Six million women in the UK declare they don’t know how to check their breasts for cancer and a staggering 80% of women are unclear on what could increase their risk of breast cancer.
Amongst the proportion of women who know how to check for signs of breast cancer (77%), only 14% say they feel very confident in what they are doing.
The figures by Bupa Health Clinics are released to mark the start of Breast Cancer Awareness Month, to demystify fact from fiction when it comes to breast health and help improve the confusion women have.
Amongst the findings, a quarter (24%) think stress increases the possibility of being diagnosed with breast cancer – however, there is no evidence to suggest this is true. In addition, over two million women believe wearing deodorant and over half a million believe wearing fake tan can play a part in the probability of being diagnosed with breast cancer. However, all of these beliefs are unfounded.
A third of women (32%) also falsely believe that turning 40 will increase the chances of developing breast cancer, but in reality, it’s those over the age of 50 that are more at risk.
Despite not being informed on all aspects of breast cancer, women are checking themselves, and doing so on average three times a month. Dr Petra Simic, Medical Director, Bupa Health Clinics, says that while there is no longer a consensus on how often women should self-examine, it is important that they are familiar with what their breasts look and feel like, so they can identify if something feels different or if there has been a change.
Dr Simic says: “There’s a lot of health information online, particularly around breast cancer, but some is contradictory advice which is fuelling women’s confusion. This means millions of women are avoiding important health checkups or not taking the right precautions - and in turn potentially missing crucial diagnoses and treatment.
“Being an ‘armchair expert’ can become really damaging to a woman’s health and wellbeing. With the majority of health concerns, especially breast cancer, the key is spotting and treating problems early. It’s important to have regular health assessments with a clinical expert, especially if you’re unsure on any area of your health.”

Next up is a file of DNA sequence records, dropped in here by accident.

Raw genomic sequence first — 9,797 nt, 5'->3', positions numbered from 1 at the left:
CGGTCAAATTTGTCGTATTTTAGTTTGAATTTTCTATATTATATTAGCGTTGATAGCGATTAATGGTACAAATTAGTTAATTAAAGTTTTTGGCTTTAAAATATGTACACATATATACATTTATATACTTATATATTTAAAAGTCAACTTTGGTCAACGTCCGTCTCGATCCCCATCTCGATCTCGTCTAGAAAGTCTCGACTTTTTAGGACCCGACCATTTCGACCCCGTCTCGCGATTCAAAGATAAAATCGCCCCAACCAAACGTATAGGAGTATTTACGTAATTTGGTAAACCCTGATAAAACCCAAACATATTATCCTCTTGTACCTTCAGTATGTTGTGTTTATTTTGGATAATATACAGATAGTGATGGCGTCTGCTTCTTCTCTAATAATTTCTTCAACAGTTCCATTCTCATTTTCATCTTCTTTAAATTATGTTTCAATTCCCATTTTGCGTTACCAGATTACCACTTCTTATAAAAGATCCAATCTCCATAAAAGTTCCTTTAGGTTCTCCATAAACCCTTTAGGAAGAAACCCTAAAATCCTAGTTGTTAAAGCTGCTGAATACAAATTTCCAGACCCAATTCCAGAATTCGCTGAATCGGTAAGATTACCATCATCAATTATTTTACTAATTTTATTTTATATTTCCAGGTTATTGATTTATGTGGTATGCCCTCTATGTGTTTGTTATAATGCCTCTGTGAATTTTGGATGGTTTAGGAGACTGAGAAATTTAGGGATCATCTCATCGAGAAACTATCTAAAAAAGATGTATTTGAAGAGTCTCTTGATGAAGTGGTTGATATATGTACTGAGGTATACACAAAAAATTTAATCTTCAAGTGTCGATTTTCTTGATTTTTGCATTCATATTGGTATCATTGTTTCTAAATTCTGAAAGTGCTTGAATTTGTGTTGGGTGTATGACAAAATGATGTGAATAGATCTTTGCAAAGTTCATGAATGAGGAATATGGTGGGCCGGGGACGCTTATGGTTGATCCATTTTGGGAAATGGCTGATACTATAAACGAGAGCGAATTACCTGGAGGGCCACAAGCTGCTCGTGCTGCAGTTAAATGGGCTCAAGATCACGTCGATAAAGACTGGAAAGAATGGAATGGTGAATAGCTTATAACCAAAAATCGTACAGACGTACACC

The six things that women falsely believe increases their chances of breast cancer are
- Being over 40 (32%)
- Using sunbeds and /or sunbathing often (32%)
- Stress (24%)
- Breast augmentation (13%)
- Wearing deodorant (9%)
- Wearing fake tan (3%)
Information overload smears health advice for women
The report by Bupa Health Clinics also found information overload is leading millions of women to believe health myths, which could potentially damage their health and wellbeing.
According to the report, as many as two million women believe that you only need to have a smear test if you’re sexually active – however in the UK, all women aged between 25 and 64 are recommended for cervical screening.
In addition, almost a quarter of women (23%) falsely believe an abnormal smear test indicates a high risk of cancer. However, in fact it often means there have been changes caused by the human papilloma virus (HPV), a group of viruses commonly spread during sex – though over three quarters (78%) of women in the UK were unable to identify that HPV is transmitted through sexual activity.
Other common myths include the menopause only occurring over the age of 50; that you can’t get pregnant nor should you exercise while on your period; and that cranberry juice cures urine infections.
The 10 most common myths falsely believed by women are
- HPV isn’t transmitted through sexual activity
- An abnormal smear test indicates a high risk of cancer
- Cranberry juice cures urine infections
- Smear tests are painful
- You should only have a smear test if you’re sexually active
- Having HPV means you have early signs of cervical cancer
- You can’t get pregnant while on your period
- Only women over 50 will experience the menopause
- Having a urine infection indicates poor hygiene
- Women with large breasts are more at risk of breast cancer than those with smaller breasts
As many as 60% of women admitted they found their health difficult to understand and of those, over a quarter (28%) said frequently changing advice and conflicting information from friends is the cause.
So big is the problem, four million women are avoiding the doctor because they are so embarrassed by their lack of knowledge about female health.
Dr Petra Simic Medical Director at Bupa Health Clinics, continues: “Whether they feel embarrassed, scared or think they don’t have the time – it’s important that women don’t avoid medical appointments if they have concerns.
“Women who feel confused and unsure about their health should consider a female health assessment, designed specifically to address female health concerns. This offers women the opportunity to have dedicated time to discuss and clarify any confusion, and to receive the correct guidance and individually-tailored advice from the experts.”
To help women separate fact from fiction, Bupa Health Clinics will host a Female Health Facebook Live Q&A event on 19 October 2018 with Bupa GP Dr Samantha Wild, who will be answering questions specifically about female health. For more information and to submit your question for the Facebook Q&A, visit the Bupa Health Clinics Facebook page.